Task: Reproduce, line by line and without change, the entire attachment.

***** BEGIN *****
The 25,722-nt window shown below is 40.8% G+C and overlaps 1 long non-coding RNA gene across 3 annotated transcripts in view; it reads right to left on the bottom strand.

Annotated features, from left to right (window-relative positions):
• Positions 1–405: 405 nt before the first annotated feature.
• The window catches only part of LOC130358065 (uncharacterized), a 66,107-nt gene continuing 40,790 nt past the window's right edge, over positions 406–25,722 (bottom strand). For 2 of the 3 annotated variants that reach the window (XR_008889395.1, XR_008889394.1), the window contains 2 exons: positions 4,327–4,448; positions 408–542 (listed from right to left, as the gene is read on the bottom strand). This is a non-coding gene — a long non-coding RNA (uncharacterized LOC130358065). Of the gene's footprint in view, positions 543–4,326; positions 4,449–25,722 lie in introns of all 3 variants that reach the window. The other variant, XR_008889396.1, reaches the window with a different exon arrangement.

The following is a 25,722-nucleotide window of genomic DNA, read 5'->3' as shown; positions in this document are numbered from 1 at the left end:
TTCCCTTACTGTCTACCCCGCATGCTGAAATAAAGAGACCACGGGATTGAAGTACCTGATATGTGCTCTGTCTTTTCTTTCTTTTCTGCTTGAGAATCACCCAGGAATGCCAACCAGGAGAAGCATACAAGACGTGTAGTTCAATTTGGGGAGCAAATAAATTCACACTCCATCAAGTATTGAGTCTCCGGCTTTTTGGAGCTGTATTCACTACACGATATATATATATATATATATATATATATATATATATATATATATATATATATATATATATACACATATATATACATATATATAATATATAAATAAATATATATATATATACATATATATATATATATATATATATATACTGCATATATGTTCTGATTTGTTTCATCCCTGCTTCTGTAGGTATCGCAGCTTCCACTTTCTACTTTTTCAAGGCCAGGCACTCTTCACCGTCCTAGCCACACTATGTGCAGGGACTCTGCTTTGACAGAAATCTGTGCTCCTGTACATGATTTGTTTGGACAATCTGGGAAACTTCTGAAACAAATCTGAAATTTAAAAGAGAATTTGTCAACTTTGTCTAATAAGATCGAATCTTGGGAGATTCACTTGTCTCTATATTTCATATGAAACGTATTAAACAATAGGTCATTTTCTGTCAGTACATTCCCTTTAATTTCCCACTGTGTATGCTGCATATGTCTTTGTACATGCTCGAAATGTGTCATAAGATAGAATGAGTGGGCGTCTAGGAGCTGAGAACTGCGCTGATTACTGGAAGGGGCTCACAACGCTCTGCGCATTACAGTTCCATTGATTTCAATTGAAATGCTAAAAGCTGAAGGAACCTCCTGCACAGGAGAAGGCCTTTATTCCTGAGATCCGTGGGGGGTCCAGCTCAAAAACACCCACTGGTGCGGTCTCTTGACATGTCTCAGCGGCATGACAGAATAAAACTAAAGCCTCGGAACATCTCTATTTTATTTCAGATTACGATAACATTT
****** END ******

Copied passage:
The 25,722-nt window shown below is 40.8% G+C and overlaps 1 long non-coding RNA gene across 3 annotated transcripts in view; it reads right to left on the bottom strand.

Annotated features, from left to right (window-relative positions):
• Positions 1–405: 405 nt before the first annotated feature.
• The window catches only part of LOC130358065 (uncharacterized), a 66,107-nt gene continuing 40,790 nt past the window's right edge, over positions 406–25,722 (bottom strand). For 2 of the 3 annotated variants that reach the window (XR_008889395.1, XR_008889394.1), the window contains 2 exons: positions 4,327–4,448; positions 408–542 (listed from right to left, as the gene is read on the bottom strand). This is a non-coding gene — a long non-coding RNA (uncharacterized LOC130358065). Of the gene's footprint in view, positions 543–4,326; positions 4,449–25,722 lie in introns of all 3 variants that reach the window. The other variant, XR_008889396.1, reaches the window with a different exon arrangement.

The following is a 25,722-nucleotide window of genomic DNA, read 5'->3' as shown; positions in this document are numbered from 1 at the left end:
TTCCCTTACTGTCTACCCCGCATGCTGAAATAAAGAGACCACGGGATTGAAGTACCTGATATGTGCTCTGTCTTTTCTTTCTTTTCTGCTTGAGAATCACCCAGGAATGCCAACCAGGAGAAGCATACAAGACGTGTAGTTCAATTTGGGGAGCAAATAAATTCACACTCCATCAAGTATTGAGTCTCCGGCTTTTTGGAGCTGTATTCACTACACGATATATATATATATATATATATATATATATATATATATATATATATATATATATATATATACACATATATATACATATATATAATATATAAATAAATATATATATATATACATATATATATATATATATATATATATACTGCATATATGTTCTGATTTGTTTCATCCCTGCTTCTGTAGGTATCGCAGCTTCCACTTTCTACTTTTTCAAGGCCAGGCACTCTTCACCGTCCTAGCCACACTATGTGCAGGGACTCTGCTTTGACAGAAATCTGTGCTCCTGTACATGATTTGTTTGGACAATCTGGGAAACTTCTGAAACAAATCTGAAATTTAAAAGAGAATTTGTCAACTTTGTCTAATAAGATCGAATCTTGGGAGATTCACTTGTCTCTATATTTCATATGAAACGTATTAAACAATAGGTCATTTTCTGTCAGTACATTCCCTTTAATTTCCCACTGTGTATGCTGCATATGTCTTTGTACATGCTCGAAATGTGTCATAAGATAGAATGAGTGGGCGTCTAGGAGCTGAGAACTGCGCTGATTACTGGAAGGGGCTCACAACGCTCTGCGCATTACAGTTCCATTGATTTCAATTGAAATGCTAAAAGCTGAAGGAACCTCCTGCACAGGAGAAGGCCTTTATTCCTGAGATCCGTGGGGGGTCCAGCTCAAAAACACCCACTGGTGCGGTCTCTTGACATGTCTCAGCGGCATGACAGAATAAAACTAAAGCCTCGGAACATCTCTATTTTATTTCAGATTACGATAACATTT